Editor's note: CNN Contributor Bob Greene is a bestselling author whose books include "Late Edition: A Love Story" and "And You Know You Should Be Glad: A True Story of Lifelong Friendship."
(CNN) -- In this acrimonious and bitter American summer of 2010, a summer during which at times it has seemed that everyone is angry at everyone else, I sat outside the other afternoon and read a magazine.
The magazine was Life.
The cover date on the issue was July 4, 1955.
The middle of the 1950s was the apex of the era in which Life -- the weekly Life -- was a mainstay in American homes. Arriving like clockwork in mailboxes in big cities and tiny towns, Life, with its 20-cent cover price and its red-and-white rectangular logo, represented America talking to itself. It didn't just mirror the national conversation; it was, in large measure, the national conversation.
Fat and prosperous, seemingly as tall as the Empire State Building when compared to today's magazines, Life in the summer of '55 offered on its numerous advertising pages remedies for the sweltering days and nights the nation was going through: four separate display ads for different brands of lemonade, ads for window-mounted air conditioners and fans, colorful full-page ads for fancy ice cream (Lady Borden Plantation Peach, Meadow Gold Hawaiian Sherbet).
But that was not the fascinating thing about this particular issue.
That is not what, in this rancorous summer of 2010, has the power, over all the years, to make you stop and reflect.
Near the front of the magazine, the lead story summed up the mood of the United States in the week that had just ended.
The headline was: "Nobody Is Mad With Nobody."
The magazine reported:
"Summer, announced by graduation and the Fourth of July, rolled over a nation up to its ears in domestic tranquility."
"Embroiled in no war, impeded by no major strikes, blessed by almost full employment, the U.S. was delighted with itself and almost nobody was mad with nobody."
"This week millions of Americans were purring with contentment -- when they were not roaring with exuberance."
"The satisfaction showed in the grinning faces of Vermonters, hearing an easygoing speech by the President of the U.S. It was evident in the triumph of a Coloradoan standing amid chest-deep wheat where there had been only dust weeks before. The great nation, made possible by the bold planning of the Founding Fathers, had reached a peak the planners could scarcely have imagined."
How much of this may have been an illusion? What portion of Life's snapshot of the United States in that summer 55 years ago may have been a willful fantasy, a purposely comforting dream?
Certainly a case can be made that, even in placid times, the cloudless rendering of unfettered happiness that Life was selling was in part a carefully marketed image of the country. Alan Brinkley, in his excellent recent biography of Life founder Henry Luce, used that very issue of Life among his examples of Luce's desire to build national consensus: of Luce's determination to convince Americans that they had a great shared purpose, and that they were doing just fine.
History tells us that the United States of 1955 may not have been quite the unblemished, unremittingly joyful land described in that issue. You're probably already checking off the things about America that needed fixing back then: Racial inequity was widespread, constrictive conformity was all around, intolerance of anything different was itself tolerated ... your list could go on and on.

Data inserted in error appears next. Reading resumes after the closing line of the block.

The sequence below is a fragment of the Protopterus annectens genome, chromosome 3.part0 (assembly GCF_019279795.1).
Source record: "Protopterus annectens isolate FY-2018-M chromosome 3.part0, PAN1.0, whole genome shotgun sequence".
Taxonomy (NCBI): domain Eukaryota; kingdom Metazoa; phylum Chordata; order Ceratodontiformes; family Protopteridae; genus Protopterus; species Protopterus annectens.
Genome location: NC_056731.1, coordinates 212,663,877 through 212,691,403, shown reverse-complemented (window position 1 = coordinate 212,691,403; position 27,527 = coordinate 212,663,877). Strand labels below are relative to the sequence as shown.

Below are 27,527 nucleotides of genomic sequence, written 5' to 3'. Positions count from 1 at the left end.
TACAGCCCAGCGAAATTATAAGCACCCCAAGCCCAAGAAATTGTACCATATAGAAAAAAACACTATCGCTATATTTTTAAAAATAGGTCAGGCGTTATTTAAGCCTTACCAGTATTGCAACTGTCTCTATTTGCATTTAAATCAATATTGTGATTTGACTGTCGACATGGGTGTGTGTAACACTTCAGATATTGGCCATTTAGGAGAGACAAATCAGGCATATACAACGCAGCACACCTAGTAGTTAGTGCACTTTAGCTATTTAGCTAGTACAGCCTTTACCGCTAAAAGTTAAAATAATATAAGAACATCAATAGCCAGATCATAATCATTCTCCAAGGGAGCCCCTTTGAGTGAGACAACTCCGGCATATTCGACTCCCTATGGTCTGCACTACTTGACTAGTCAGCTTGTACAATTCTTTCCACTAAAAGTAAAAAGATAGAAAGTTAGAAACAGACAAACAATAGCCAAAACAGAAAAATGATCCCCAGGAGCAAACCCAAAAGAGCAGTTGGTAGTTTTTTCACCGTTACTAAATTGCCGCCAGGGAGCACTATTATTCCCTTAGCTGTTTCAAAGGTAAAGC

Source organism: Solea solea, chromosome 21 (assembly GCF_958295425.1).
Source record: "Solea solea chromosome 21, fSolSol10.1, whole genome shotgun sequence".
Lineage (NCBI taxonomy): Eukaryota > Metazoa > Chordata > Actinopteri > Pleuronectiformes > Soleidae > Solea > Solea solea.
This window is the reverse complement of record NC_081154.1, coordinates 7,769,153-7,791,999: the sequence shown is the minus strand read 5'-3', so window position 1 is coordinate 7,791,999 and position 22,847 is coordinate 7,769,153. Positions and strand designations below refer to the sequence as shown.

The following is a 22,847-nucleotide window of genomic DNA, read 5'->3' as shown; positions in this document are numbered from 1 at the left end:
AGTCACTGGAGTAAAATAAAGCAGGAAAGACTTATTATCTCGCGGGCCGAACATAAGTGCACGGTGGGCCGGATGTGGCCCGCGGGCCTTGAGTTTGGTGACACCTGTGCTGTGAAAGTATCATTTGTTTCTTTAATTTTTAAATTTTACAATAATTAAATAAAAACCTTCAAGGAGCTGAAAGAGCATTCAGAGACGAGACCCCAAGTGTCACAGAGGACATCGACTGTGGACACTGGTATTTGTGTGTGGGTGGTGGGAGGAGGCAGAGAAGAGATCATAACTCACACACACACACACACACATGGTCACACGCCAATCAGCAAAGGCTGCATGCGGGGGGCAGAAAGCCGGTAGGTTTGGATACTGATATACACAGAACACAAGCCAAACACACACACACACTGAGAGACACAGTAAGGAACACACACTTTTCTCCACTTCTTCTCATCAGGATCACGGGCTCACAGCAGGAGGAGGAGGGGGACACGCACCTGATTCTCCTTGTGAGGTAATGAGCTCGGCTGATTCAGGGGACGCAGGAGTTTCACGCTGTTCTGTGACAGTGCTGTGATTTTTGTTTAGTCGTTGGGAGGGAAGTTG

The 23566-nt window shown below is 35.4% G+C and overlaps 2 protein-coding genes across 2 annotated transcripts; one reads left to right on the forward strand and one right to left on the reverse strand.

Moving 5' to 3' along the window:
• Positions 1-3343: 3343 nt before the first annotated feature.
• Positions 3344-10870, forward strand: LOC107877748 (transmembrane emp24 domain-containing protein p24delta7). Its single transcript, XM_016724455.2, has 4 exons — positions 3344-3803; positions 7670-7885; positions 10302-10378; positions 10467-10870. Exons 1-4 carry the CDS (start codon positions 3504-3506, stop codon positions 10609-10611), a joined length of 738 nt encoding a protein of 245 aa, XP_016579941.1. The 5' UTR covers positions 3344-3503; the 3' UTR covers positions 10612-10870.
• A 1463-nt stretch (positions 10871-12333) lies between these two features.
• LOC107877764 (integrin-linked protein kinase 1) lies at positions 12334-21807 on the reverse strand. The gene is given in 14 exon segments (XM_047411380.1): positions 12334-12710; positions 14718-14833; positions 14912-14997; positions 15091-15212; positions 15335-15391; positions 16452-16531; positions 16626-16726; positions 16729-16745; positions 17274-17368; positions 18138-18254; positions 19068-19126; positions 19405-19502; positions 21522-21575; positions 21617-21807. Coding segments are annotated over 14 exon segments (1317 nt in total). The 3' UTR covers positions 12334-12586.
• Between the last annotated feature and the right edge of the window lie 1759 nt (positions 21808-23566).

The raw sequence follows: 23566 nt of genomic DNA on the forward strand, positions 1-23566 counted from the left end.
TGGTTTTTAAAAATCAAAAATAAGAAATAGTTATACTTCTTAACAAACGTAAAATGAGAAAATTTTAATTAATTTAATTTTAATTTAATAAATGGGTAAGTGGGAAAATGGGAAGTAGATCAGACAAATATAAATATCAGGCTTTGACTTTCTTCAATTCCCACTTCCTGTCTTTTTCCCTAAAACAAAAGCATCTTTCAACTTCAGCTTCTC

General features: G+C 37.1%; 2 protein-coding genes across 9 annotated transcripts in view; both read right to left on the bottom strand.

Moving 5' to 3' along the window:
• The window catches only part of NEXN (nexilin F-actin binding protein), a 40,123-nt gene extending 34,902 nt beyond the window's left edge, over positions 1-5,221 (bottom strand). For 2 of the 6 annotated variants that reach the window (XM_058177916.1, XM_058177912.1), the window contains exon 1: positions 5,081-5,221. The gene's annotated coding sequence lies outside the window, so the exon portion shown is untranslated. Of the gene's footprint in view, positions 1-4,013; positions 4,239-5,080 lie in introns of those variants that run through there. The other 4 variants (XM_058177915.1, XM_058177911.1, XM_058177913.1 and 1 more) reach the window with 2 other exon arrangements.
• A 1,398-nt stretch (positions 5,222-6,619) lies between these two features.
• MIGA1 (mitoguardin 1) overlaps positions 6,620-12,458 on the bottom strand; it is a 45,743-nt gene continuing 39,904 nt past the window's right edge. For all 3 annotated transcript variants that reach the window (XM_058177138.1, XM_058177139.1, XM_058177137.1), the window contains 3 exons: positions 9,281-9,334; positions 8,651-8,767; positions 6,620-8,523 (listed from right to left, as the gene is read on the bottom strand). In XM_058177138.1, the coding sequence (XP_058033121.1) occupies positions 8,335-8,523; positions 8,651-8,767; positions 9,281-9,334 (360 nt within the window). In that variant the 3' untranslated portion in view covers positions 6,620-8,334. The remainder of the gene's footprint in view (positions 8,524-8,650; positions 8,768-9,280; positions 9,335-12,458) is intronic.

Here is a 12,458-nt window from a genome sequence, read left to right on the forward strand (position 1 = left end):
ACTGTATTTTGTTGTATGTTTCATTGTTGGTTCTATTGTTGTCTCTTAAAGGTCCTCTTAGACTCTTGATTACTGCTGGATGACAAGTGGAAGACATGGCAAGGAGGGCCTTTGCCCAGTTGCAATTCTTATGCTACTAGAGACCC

But here is what should give us pause:
If monolithic national happiness was, in fact, being sold as a commodity back then, a case can also be made that the commodity being sold to us today is national animosity. Just about every day, we are told how furious we are at each other. If Luce's Life magazine was endeavoring to promote the notion of consensus, what we are being relentlessly barraged with now is a message of anti-consensus. And that may be just as false an impression, in its own way, as the everyone's-joyful pitch was in 1955.
It's a possibility that is at least worth thinking about. The television airwaves these days are bristling with images of rage, yes. But is that rage truly a representation of how most Americans feel about each other? Combativeness has always been an easy sell; that early hit television show was known as the "Friday Night Fights," not the "Friday Night Handshakes."
In 2010 the three cable TV networks that specialize in news coverage are the place where America's disagreements are on perpetual display, where the conversations tend to be the most vigorous, and sometimes the most high-decibel. They often depict a nation ready to duke it out. Yet on a given evening, the combined peak total of people watching the three news networks on cable at a given moment seldom exceeds 5 million. Out of a U.S. population of 310 million.
Is there anything to be made of that -- of the fact that more than 90 percent of the country may be tuning out the constant battles, may be symbolically choosing to hit the "mute" button? And even putting that aside, is there a chance that in this allegedly angry summer, a significant portion of the country may elect not to wake up all that angry with their fellow citizens? That there may be an underreported reservoir of good will, and willingness to listen to the other guy, out there?
That the country yearns for lowered voices and reasoned conversation?
For a shared purpose, a steady middle ground?
Just asking the question, for your end-of-summer consideration. "Nobody Is Mad With Nobody," Life declared, 55 summers ago. It may have merely been a pipe dream.
But in the words of a great Southern California philosopher:
Wouldn't it be nice.
The opinions expressed in this commentary are solely those of Bob Greene.